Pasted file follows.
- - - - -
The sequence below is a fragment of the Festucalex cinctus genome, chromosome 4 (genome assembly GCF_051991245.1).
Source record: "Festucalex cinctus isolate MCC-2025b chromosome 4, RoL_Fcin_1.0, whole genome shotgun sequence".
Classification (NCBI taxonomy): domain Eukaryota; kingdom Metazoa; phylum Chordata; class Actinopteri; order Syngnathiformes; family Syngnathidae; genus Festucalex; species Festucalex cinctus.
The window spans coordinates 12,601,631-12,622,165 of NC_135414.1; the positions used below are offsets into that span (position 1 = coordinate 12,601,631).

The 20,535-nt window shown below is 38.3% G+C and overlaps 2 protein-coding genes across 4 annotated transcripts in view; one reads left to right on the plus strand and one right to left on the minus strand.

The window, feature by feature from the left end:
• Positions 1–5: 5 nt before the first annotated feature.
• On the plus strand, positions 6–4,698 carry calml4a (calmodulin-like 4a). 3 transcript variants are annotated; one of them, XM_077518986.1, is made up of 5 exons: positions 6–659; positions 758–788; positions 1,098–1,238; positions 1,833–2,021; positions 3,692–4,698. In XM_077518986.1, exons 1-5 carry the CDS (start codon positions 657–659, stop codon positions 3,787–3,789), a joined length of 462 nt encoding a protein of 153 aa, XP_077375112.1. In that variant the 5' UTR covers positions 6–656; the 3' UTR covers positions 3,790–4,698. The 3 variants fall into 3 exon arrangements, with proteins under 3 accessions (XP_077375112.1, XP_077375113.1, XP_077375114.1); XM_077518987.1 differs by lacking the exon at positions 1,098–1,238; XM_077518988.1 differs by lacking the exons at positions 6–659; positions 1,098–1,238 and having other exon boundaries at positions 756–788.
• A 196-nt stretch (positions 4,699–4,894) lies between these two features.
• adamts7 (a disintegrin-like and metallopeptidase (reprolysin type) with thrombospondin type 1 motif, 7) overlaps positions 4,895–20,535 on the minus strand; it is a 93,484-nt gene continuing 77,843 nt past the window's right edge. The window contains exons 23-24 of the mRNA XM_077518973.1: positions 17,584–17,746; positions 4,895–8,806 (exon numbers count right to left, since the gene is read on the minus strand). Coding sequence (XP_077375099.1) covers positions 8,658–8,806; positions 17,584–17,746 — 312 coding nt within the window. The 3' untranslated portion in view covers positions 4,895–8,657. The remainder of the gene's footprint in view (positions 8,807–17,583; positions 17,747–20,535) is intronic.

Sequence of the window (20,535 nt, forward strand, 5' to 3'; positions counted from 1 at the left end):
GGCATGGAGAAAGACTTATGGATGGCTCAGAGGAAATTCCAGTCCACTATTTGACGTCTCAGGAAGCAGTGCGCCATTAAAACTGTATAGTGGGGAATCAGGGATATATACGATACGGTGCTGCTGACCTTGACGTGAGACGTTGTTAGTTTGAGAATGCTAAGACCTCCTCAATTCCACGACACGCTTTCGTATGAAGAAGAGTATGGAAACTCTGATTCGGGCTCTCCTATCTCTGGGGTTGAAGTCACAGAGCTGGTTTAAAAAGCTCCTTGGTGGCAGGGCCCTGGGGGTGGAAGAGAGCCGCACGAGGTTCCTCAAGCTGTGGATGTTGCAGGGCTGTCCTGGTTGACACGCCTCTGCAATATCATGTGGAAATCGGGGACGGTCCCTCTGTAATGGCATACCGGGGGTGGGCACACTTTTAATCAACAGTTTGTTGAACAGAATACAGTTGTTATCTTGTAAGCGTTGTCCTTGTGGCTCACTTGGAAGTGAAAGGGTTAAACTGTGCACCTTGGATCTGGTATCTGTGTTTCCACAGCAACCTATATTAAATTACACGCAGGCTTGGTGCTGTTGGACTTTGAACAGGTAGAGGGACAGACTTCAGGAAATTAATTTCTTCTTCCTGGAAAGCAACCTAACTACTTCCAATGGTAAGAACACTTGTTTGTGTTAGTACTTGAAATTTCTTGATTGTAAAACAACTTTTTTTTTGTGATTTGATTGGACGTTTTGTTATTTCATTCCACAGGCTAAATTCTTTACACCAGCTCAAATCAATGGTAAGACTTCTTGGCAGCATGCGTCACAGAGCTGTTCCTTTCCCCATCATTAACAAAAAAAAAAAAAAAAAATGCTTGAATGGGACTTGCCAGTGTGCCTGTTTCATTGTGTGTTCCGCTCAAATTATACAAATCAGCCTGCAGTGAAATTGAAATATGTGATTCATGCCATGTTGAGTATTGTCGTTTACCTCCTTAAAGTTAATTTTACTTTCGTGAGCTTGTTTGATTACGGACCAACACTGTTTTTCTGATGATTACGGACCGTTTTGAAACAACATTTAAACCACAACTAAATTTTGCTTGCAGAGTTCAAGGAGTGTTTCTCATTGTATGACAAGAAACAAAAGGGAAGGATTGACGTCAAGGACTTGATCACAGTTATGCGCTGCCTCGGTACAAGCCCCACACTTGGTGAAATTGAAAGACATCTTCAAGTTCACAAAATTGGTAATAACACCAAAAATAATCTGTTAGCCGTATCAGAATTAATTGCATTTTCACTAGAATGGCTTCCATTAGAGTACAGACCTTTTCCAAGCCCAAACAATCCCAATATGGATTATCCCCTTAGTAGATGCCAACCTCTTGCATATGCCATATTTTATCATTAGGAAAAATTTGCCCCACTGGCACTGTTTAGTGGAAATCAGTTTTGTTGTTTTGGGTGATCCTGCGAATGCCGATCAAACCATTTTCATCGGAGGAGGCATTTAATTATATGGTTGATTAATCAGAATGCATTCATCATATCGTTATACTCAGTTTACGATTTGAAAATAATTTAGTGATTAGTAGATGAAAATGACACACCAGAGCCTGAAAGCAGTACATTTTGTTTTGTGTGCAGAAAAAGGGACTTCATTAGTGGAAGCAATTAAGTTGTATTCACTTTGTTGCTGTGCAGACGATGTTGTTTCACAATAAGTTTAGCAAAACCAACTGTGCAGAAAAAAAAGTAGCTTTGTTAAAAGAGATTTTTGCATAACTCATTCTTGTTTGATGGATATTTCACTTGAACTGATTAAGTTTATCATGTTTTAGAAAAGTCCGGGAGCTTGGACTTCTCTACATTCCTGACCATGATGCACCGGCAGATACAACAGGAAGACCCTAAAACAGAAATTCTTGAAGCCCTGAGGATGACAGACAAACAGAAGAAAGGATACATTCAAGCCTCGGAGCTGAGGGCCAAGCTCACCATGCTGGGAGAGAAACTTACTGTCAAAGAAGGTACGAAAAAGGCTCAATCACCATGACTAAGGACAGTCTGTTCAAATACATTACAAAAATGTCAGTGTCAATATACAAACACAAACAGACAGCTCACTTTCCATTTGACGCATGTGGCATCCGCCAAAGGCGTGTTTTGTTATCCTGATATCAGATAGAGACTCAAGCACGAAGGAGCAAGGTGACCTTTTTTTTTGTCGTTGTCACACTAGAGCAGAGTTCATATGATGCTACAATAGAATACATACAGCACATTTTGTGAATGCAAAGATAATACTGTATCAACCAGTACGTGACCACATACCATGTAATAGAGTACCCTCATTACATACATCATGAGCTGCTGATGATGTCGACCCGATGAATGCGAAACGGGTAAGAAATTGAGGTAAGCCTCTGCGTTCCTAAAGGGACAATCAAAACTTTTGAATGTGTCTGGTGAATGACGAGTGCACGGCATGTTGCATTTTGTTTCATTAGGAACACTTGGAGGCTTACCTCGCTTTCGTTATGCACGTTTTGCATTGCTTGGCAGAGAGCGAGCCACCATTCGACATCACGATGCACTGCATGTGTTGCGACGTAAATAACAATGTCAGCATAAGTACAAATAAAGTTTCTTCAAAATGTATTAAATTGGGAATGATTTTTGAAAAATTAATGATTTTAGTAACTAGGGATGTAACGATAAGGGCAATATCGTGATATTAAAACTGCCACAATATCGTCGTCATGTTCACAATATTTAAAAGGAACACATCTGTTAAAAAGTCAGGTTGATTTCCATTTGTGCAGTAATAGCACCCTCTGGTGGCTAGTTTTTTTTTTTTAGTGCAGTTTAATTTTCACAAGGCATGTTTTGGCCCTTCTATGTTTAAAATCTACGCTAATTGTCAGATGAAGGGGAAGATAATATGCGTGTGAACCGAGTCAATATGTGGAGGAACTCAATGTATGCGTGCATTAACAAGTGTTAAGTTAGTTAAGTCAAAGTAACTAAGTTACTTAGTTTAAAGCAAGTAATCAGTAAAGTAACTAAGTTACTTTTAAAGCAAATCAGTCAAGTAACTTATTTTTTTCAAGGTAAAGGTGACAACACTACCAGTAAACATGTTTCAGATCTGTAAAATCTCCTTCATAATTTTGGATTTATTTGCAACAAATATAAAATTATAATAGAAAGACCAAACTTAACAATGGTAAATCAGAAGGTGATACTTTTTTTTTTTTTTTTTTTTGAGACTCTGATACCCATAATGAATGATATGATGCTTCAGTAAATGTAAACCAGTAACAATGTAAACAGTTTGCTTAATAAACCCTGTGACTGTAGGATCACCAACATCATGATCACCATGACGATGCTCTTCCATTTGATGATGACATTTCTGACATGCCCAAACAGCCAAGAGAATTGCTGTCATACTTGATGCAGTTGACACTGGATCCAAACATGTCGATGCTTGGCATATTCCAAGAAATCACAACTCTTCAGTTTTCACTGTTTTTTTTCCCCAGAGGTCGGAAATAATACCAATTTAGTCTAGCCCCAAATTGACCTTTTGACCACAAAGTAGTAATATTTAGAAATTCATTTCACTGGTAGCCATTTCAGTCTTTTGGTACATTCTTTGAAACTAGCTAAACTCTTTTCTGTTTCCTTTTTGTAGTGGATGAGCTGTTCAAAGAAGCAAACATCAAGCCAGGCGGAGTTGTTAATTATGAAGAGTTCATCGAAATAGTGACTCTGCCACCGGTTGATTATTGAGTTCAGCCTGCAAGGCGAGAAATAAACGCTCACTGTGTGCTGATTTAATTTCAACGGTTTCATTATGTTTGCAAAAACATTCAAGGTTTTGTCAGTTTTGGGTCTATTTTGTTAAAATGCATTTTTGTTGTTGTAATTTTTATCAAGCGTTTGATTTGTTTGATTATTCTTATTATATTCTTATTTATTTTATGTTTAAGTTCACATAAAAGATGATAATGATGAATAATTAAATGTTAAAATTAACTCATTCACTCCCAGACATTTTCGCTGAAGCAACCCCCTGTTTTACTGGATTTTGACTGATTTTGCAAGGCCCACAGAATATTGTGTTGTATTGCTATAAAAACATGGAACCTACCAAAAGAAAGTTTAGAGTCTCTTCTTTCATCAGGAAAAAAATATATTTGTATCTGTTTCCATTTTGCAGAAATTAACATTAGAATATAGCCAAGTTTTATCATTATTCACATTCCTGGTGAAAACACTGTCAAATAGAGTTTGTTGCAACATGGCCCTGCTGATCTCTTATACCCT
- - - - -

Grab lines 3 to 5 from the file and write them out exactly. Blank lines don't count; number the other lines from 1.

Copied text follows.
Classification (NCBI taxonomy): domain Eukaryota; kingdom Metazoa; phylum Chordata; class Actinopteri; order Syngnathiformes; family Syngnathidae; genus Festucalex; species Festucalex cinctus.
The window spans coordinates 12,601,631-12,622,165 of NC_135414.1; the positions used below are offsets into that span (position 1 = coordinate 12,601,631).

The 20,535-nt window shown below is 38.3% G+C and overlaps 2 protein-coding genes across 4 annotated transcripts in view; one reads left to right on the plus strand and one right to left on the minus strand.